The temperature response of a CTN is exponential. It is thus nonlinear. In a battery charger application floating voltage varies linearly with temperature. A TL431 voltage reference sees its output voltage controlled by two resistors (r10, r12) and a thermistor (r11). The thermistor is modeled in spice by a regular resistor. Its resistivity is assessed by the TCL script. It is set with a spice::alter command. This script uses an iterative optimization approach to try to converge to a set of two resistor values which minimizes the error between the expected floating voltage and the TL431 output.

Invokation:

This script can be executed by the user by simply executing the file in a terminal.

./testbench3.tcl

__Two issues are important to point out:__
Graphical display of the current temperature response is not yet possible and
I don't know why. Each time a simulation is performed, some memory is allocated
for it. The simulation result remains in memory until the libspice library is unloaded
(typically the tcl script ends) or when a spice::clean command is performed. In this
kind of simulation, not cleaning the memory space will freeze your computer and
you'll have to restart it.

__For those who are really interesting in optimizing circuits:__
Some parameters are very important for quick and correct convergence: The optimizer
walks step by step to a local minimum of the cost function you define. Starting from
an initial vector YOU provide it, it converges step by step. Consider trying another
start vector if the result is not the one you expected. The optimizer will carry on
walking until it reaches a vector which resulting cost is smaller than the target
cost YOU provide it. You will also provide a maximum iteration count in case the
target can not be achieved. Balance your time, specifications, and every other
parameters to set both. For a balance between quick and accurate convergence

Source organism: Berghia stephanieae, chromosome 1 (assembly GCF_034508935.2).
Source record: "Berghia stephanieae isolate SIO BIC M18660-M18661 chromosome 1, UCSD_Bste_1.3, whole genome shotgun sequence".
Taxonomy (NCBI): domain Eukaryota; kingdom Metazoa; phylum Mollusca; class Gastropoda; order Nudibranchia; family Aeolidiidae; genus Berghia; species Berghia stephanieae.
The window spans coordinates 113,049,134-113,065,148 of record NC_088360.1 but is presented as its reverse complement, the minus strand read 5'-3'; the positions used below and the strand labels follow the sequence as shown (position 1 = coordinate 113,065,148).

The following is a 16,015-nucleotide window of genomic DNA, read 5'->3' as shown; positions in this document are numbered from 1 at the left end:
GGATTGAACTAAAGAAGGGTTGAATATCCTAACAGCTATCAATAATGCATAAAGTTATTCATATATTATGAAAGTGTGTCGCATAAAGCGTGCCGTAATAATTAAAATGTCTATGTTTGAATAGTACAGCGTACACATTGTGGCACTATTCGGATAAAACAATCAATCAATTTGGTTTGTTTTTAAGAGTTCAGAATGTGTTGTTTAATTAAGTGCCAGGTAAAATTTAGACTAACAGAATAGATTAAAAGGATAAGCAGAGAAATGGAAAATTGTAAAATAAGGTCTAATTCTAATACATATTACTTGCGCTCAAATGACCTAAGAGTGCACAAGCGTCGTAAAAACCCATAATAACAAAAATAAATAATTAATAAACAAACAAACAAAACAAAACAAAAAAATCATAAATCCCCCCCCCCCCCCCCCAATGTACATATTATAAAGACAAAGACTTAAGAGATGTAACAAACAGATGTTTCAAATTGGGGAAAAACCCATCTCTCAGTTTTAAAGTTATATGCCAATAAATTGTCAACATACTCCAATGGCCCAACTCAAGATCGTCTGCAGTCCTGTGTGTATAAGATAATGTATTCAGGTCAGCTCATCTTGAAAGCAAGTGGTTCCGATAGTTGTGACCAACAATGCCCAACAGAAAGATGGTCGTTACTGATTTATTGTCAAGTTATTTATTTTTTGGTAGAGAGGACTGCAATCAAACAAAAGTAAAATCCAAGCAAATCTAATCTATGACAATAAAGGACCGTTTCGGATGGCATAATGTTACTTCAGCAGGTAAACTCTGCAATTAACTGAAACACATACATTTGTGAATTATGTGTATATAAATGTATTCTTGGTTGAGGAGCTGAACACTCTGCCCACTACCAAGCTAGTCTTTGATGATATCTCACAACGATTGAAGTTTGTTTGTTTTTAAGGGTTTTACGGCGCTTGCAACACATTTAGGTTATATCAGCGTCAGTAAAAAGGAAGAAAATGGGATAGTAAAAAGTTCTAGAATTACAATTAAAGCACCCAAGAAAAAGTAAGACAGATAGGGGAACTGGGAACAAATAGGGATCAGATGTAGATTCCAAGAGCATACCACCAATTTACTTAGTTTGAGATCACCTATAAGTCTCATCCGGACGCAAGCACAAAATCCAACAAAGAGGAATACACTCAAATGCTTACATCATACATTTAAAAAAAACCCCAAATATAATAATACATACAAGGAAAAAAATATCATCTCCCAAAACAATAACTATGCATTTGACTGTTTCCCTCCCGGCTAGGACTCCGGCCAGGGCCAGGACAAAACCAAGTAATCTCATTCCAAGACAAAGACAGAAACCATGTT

adjust the "factor" variable, at the beginning of minimumSteepestDescent in the file differentiate.tcl.

testbench3.tcl:

This calls the shell sh who then runs wish with the file itself.

#!/bin/sh # WishFix \ exec wish "$0" ${1+"$@"} ###

Regular package for simulation

package require spice

Here the important line is source differentiate.tcl which contains optimisation library

source differentiate.tcl

Generates a temperature vector

proc temperatures_calc {temp_inf temp_sup points} { set tstep [ expr " ( $temp_sup - $temp_inf ) / $points " ] set t $temp_inf set temperatures "" for { set i 0 } { $i < $points } { incr i } { set t [ expr { $t + $tstep } ] set temperatures "$temperatures $t" } return $temperatures }

generates thermistor resistivity as a vector, typically run: thermistance_calc res B [ temperatures_calc temp_inf temp_sup points ]

proc thermistance_calc { res B points } { set tzero 273.15 set tref 25 set thermistance "" foreach t $points { set res_temp [expr " $res * exp ( $B * ( 1 / ($tzero + $t) - 1 / ( $tzero + $tref ) ) ) " ] set thermistance "$thermistance $res_temp" } return $thermistance }

generates the expected floating value as a vector, typically run: tref_calc res B [ temperatures_calc temp_inf temp_sup points ]

proc tref_calc { points } { set tref "" foreach t $points { set tref " $tref [ expr " 6 * (2.275-0.005*($t - 20) ) - 9" ] " } return $tref }

In the optimisation algorithm, this function computes the effective floating voltage at the given temperature.